The following links are to GIF images of line drawings showing the orbits and associated plasma region probabilities for 5-day intervals beginning in 1999 mid-November and extending through 2000 January. Superimposed on the probability curves are the periods of Chandra ACIS safing as provided by S. Virani. (NOTE: We are in the process of adding EPHIN light curves to these figures and will announce their availability here.)

Nov 1999 days 320-325 Dec 1999 days 339-344 Dec 1999 days 359-364 Jan 2000 days 015-020
Nov 1999 days 325-330 Dec 1999 days 344-349 Jan 2000 days 000-005 Jan 2000 days 020-025
Dec 1999 days 334-339 Dec 1999 days 349-354 Jan 2000 days 005-010 Jan 2000 days 025-030
Dec 1999 days 354-359 Jan 2000 days 010-015

Data tables (gzip'd, try shift-click if your browser is prone to gunzip'ing) for 1999 November, 1999 December, and 2000 January are also available. The tables include time (YYYY MM DD HH MM SEC), decimal day-of-year, GSE X, Y, and Z spacecraft coordinates (in units of Re), the spacecraft range (in units of Re), and the probabilities the spacecraft is in each of the three regions, magnetosphere, magnetosheath, and solar wind, respectively.

Summaries of these probability tables for 1999 November, 1999 December, and 2000 January provide quick tabulations of the main features. Each of these files contain (a) a performance summary listing the observation and safing durations in days as functions of probability threshold, and (b) tables of entry and exit times (in day-of-year) with corresponding GSE X, Y, and Z coordinates and range (all in Re). Tables are included for each step in the probability threshold from 0.05 to 0.95 in increments of 0.05.

In addition to tables of region probabilities along the satellite's orbit, probability scenes are given below in the GSE coordinate system XY, XZ, and YZ planes (click on the thumbnail links to obtain the individual GIF file). Each scene represents a 50x50 Re spatial extent overlaid with Earth's location and a projection of a sample Chandra orbit. Probabilities for each region are color coded with black representing the lowest probability (0%) and light orange the highest probability (100%). The scenes provide a quick visualization of the orbit's intersection with the predicted magnetopause crossings and aid in simulation verification.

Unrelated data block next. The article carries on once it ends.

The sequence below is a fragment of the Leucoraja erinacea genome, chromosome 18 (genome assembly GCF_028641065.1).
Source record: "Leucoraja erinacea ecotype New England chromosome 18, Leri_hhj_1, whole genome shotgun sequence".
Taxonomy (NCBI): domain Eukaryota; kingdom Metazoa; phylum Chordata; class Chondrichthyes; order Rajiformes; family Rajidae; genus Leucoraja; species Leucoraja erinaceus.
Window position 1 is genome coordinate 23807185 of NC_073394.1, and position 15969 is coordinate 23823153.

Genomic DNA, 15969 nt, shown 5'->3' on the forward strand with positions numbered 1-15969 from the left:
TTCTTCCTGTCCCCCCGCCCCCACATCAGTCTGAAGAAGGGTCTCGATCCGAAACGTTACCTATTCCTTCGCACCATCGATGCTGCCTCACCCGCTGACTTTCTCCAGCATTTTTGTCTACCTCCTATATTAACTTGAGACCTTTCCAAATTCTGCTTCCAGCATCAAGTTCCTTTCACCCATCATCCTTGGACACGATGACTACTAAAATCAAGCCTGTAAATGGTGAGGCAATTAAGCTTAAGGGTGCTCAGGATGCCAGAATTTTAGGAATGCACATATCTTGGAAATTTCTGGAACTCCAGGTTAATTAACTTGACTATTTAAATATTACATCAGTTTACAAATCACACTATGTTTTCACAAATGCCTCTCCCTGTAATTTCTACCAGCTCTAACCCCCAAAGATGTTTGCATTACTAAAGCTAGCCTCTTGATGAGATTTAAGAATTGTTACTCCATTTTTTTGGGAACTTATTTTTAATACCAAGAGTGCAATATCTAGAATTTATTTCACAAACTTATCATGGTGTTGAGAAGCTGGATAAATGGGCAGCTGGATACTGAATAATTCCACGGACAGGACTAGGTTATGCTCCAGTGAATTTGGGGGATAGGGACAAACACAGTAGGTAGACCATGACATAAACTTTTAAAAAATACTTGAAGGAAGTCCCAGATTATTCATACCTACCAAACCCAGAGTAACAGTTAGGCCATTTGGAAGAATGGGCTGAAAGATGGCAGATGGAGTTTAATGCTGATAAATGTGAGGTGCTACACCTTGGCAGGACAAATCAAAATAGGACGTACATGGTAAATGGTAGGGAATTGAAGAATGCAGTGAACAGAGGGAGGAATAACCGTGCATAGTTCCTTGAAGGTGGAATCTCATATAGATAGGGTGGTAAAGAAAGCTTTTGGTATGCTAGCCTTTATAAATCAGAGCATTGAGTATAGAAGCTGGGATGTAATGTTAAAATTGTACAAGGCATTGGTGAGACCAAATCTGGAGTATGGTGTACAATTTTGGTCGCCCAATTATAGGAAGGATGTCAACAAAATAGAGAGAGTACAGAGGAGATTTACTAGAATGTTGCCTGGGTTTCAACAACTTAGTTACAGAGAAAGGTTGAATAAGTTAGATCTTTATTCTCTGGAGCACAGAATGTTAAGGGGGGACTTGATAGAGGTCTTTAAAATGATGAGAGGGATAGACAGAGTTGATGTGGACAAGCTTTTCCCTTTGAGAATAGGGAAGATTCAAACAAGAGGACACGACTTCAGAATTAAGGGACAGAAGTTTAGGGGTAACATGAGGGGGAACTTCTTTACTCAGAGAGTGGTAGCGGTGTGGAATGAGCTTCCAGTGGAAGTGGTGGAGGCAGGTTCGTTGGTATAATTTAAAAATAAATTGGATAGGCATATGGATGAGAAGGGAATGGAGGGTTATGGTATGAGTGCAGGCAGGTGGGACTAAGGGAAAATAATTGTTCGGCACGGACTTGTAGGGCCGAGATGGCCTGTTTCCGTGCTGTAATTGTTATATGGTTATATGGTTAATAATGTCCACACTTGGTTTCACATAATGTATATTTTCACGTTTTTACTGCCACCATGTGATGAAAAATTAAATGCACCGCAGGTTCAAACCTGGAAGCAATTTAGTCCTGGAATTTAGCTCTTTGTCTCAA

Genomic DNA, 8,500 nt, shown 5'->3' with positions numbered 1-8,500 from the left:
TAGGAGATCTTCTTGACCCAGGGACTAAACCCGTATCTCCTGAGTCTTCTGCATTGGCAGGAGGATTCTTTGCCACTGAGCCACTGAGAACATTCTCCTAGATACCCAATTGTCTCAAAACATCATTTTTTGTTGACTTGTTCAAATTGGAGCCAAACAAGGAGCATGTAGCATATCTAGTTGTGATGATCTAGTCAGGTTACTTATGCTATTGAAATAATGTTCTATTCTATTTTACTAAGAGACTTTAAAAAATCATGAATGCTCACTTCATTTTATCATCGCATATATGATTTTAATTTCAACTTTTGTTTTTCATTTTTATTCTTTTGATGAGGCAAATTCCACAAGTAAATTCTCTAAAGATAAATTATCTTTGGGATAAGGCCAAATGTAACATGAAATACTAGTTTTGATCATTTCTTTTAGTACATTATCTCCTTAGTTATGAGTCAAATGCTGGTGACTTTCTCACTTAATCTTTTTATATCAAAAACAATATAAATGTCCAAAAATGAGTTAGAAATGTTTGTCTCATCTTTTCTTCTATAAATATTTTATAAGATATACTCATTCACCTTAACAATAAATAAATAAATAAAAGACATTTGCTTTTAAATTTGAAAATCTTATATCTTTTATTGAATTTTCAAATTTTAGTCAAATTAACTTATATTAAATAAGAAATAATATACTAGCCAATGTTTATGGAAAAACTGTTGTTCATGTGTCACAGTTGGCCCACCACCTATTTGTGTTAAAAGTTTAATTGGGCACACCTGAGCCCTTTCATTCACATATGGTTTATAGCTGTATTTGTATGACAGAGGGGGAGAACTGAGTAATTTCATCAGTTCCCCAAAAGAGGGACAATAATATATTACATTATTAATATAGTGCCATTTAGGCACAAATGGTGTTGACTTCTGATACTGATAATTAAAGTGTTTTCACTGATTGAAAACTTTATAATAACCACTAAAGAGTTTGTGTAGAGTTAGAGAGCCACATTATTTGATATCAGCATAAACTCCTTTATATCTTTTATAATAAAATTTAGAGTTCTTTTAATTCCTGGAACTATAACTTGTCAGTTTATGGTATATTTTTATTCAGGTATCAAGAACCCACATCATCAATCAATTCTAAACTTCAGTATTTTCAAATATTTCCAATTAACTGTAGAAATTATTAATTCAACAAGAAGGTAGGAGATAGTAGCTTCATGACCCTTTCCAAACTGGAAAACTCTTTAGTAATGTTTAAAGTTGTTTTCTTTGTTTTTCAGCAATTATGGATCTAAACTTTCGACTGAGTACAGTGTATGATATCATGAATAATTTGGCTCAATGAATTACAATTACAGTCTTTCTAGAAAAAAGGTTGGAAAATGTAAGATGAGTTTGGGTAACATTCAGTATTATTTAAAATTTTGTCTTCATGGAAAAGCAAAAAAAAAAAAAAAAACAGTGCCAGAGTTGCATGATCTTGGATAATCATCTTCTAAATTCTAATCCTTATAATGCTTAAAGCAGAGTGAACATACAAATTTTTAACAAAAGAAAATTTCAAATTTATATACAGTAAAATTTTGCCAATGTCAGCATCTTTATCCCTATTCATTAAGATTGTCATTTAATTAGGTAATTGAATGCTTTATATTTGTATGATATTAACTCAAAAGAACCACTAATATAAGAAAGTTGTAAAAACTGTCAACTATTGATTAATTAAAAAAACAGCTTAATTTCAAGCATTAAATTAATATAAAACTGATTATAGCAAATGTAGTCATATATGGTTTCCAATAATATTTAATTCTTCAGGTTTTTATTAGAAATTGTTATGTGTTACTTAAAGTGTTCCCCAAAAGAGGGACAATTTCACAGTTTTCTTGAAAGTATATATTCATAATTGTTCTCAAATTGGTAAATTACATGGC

(NOTE: The apparent linear region of decreased probability in the solar wind plots is an artifact and should be ignored in these preliminary results.)

Image1.gif Image2.gif Image3.gif
Magnetosphere: XY GSE plane Magnetosheath: XY GSE plane Solar Wind: XY GSE plane
Image4.gif Image5.gif Image6.gif
Magnetosphere: XZ GSE plane Magnetosheath: XZ GSE plane Solar Wind: XZ GSE plane
Image7.gif Image8.gif Image9.gif
Magnetosphere: YZ GSE plane Magnetosheath: YZ GSE plane Solar Wind: YZ GSE plane

Orbits in the GSE coordinate system are given in the following. The magnetopause and bow shock positions in these figures are nominal values taken from the paper by Fairfield (1971) and are included here for reference. Note that during November Chandra was sampling the post-noon sector of the magnetosphere but by January it will be located in the daytime sector.

orbit_nov1999.gif orbit_dec1999.gif orbit_jan2000.gif
November 1999 December 1999 January 2000

Future Work

These results are preliminary. Further work is required to validate the results and increase the fidelity of the models. We anticipate this work will require the following:

* Examination of the orbit propagator for short- and long-term precision in trajectory calculations and standardization with the current "official" Chandra ephemerides.
* Validation of the phenomenology models.
* Enhancement of the solar wind database to include longer time series of IMP-8 data and/or data from the ACE satellite.
* Comparison of probability results to EPHIN data for model verification and to determine if the EPHIN rates inside and outside the magnetosphere can be predicted with the tool.
* Incorporate a proton model to treat particle flux variations inside the magnetosphere for use when Chandra spends significant time inside the magnetopause.